The Twitter social network is one of the favorite habitats for the representatives of the cryptocurrency community, but its capabilities are not being fully utilized. Social networks are what the millennial generation likes, and without which generation Z cannot even imagine living. Although lately, the majority of social networks have witnessed a slowdown in the number of users (in the case of Facebook, it is a significant outflow of the young and middle generations), such communication systems have great educational potential. According to cryptocurrency expert Brendan Bernstein, “If it [Bitcoin] fails to protect the downside in the next monetary crisis, it will have a hard time ever winning. BTCers need to be extremely proactive about this narrative and somehow break it out of the Telegram/Twitter echo chamber.”
Twitter as a Growth Factor for the Cryptocurrency Market
Twitter itself can cause a noticeable growth of the cryptocurrency market if those who invest become more active on the social network. Researchers at Yale University have noted the fact that certain tweets correlate with cryptocurrency prices. A particular study of this issue, conducted at the Stockholm School of Computer Science and Communication in 2017, made it possible to accurately predict the behavior of the cryptocurrency market with a 79-percent probability on the basis of the analysis of 2.27 million tweets that mentioned Bitcoin. This year, the sample already contained 16.2 million tweets, which were used to track the rate of Bitcoin to the US dollar for 67 days. The researchers’ conclusion is unambiguous: the results indicate that positive attitudes on Twitter have a positive effect on the change in the Bitcoin rate.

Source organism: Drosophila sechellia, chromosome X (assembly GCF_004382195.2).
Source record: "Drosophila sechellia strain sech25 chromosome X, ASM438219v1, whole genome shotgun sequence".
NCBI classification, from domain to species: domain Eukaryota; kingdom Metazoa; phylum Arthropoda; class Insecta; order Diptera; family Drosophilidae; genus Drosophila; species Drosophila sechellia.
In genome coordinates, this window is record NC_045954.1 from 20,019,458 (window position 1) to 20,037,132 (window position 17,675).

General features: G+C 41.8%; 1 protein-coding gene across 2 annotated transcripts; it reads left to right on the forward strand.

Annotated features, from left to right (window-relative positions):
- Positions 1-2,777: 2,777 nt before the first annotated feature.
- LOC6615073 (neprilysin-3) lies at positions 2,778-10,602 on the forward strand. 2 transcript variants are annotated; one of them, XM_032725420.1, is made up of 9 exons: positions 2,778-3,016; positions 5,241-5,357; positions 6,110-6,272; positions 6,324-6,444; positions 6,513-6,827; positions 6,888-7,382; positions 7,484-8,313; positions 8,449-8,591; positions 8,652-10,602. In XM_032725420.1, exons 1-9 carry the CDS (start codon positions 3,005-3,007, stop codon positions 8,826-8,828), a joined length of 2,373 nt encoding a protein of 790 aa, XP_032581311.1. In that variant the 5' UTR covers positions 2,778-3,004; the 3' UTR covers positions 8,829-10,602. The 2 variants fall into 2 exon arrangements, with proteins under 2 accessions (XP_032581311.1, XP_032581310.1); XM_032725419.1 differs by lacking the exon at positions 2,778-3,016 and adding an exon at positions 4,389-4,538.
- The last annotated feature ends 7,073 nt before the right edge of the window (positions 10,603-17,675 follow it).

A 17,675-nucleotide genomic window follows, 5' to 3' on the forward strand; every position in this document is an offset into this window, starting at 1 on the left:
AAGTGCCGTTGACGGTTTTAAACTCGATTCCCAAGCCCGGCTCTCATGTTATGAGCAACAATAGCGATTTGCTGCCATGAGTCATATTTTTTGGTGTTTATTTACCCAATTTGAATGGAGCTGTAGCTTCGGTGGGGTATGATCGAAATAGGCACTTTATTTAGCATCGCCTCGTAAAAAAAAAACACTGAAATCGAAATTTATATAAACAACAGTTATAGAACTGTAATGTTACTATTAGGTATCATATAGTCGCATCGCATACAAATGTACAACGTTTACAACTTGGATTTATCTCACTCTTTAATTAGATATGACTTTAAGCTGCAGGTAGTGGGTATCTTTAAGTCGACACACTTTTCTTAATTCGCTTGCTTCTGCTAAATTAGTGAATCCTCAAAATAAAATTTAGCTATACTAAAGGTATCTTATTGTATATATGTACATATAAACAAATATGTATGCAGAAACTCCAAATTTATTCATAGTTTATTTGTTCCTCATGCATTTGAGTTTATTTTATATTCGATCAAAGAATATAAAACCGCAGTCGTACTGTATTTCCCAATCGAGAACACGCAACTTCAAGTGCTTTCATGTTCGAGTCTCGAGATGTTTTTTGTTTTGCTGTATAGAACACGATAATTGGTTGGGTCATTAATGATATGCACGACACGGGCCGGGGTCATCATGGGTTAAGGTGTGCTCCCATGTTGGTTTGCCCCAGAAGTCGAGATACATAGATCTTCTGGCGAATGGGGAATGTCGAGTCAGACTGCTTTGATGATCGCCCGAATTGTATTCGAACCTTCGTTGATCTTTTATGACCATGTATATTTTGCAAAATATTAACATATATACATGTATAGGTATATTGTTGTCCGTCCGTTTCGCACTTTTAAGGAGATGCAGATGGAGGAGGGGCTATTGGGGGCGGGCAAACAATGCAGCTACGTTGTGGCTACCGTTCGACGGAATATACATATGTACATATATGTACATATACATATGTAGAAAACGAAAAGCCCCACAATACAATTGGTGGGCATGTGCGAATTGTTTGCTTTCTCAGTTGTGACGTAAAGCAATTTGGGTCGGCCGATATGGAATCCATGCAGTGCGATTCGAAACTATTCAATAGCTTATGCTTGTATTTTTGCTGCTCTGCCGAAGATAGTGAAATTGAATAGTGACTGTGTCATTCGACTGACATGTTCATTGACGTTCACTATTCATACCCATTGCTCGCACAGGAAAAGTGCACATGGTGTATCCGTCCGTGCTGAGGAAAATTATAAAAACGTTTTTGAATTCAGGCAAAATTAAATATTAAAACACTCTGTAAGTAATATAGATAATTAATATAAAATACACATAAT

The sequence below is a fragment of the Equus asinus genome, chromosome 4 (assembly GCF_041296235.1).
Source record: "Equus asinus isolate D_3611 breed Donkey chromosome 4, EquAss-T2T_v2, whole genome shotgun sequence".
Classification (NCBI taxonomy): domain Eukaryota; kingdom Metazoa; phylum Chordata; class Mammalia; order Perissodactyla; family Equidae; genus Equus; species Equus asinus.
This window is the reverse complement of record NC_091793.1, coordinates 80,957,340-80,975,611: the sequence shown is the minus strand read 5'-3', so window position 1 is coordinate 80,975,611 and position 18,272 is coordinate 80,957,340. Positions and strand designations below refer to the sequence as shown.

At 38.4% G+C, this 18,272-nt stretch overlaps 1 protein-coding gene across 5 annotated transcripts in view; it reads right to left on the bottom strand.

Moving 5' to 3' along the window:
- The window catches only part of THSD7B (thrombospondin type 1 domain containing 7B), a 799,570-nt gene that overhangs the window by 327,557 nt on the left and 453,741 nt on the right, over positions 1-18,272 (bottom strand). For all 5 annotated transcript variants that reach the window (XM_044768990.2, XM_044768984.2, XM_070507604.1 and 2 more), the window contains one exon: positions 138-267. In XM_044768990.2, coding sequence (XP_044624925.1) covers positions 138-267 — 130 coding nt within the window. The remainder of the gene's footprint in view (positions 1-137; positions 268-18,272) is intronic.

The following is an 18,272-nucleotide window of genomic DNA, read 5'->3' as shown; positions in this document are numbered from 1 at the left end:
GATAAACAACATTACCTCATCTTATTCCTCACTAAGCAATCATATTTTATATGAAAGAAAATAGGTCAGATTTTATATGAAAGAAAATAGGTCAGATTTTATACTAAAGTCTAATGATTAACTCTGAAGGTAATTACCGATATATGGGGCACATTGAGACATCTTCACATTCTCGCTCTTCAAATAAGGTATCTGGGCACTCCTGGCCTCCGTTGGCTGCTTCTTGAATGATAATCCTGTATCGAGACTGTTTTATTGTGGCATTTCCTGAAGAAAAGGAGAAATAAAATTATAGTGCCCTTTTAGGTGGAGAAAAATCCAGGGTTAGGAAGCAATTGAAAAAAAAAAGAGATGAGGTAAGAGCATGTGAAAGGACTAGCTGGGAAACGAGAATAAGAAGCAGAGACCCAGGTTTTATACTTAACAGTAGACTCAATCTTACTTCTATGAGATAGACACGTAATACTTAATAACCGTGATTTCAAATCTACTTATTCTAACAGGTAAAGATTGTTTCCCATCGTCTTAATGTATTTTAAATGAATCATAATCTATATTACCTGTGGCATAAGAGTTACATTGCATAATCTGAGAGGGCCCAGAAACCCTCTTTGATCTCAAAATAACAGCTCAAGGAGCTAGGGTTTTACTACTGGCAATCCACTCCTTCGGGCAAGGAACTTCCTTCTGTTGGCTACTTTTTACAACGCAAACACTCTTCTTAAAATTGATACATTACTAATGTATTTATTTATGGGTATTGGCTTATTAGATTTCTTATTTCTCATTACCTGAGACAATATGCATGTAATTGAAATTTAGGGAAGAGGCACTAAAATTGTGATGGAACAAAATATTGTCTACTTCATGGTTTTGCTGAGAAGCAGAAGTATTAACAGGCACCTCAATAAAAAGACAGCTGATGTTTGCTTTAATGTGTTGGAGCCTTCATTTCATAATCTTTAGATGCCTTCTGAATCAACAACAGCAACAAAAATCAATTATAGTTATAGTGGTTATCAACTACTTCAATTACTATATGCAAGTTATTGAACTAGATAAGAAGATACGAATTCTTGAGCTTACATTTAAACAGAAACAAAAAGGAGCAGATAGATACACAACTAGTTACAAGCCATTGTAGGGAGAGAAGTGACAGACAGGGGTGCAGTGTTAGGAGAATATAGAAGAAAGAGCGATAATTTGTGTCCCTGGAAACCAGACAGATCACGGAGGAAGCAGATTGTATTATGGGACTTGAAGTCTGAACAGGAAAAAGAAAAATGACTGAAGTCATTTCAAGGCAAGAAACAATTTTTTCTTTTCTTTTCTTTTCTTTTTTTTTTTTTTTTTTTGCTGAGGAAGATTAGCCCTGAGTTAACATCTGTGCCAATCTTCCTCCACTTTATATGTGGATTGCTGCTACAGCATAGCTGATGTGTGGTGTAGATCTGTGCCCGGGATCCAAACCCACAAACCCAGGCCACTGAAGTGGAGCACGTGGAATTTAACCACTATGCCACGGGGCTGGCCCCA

Twitter Spreads Pessimism about Cryptocurrencies
At the same time, a comparison of sentiments among representatives of traditional banks and investment funds with the mood prevailing in the Twitter community shows greater optimism of the first rather than the second. This is stated in the October study by Fundstat Global Advisors. The majority (54%) of institutional investors believe that Bitcoin will not fall further in price. The confidence in such a market development among the Twitter community is noticeably less at 44%. Similarly, the pessimism also manifests itself in relation to the rise in the price of Bitcoin by the end of 2019: 60% of those interested in cryptocurrencies and writing tweets on this topic do not believe that cryptocurrency number one will increase in price by this time to at least $15,000. And on the contrary, the majority (57%) of institutional investors are convinced of such a positive scenario.
Scam Bots Discredit Cryptocurrencies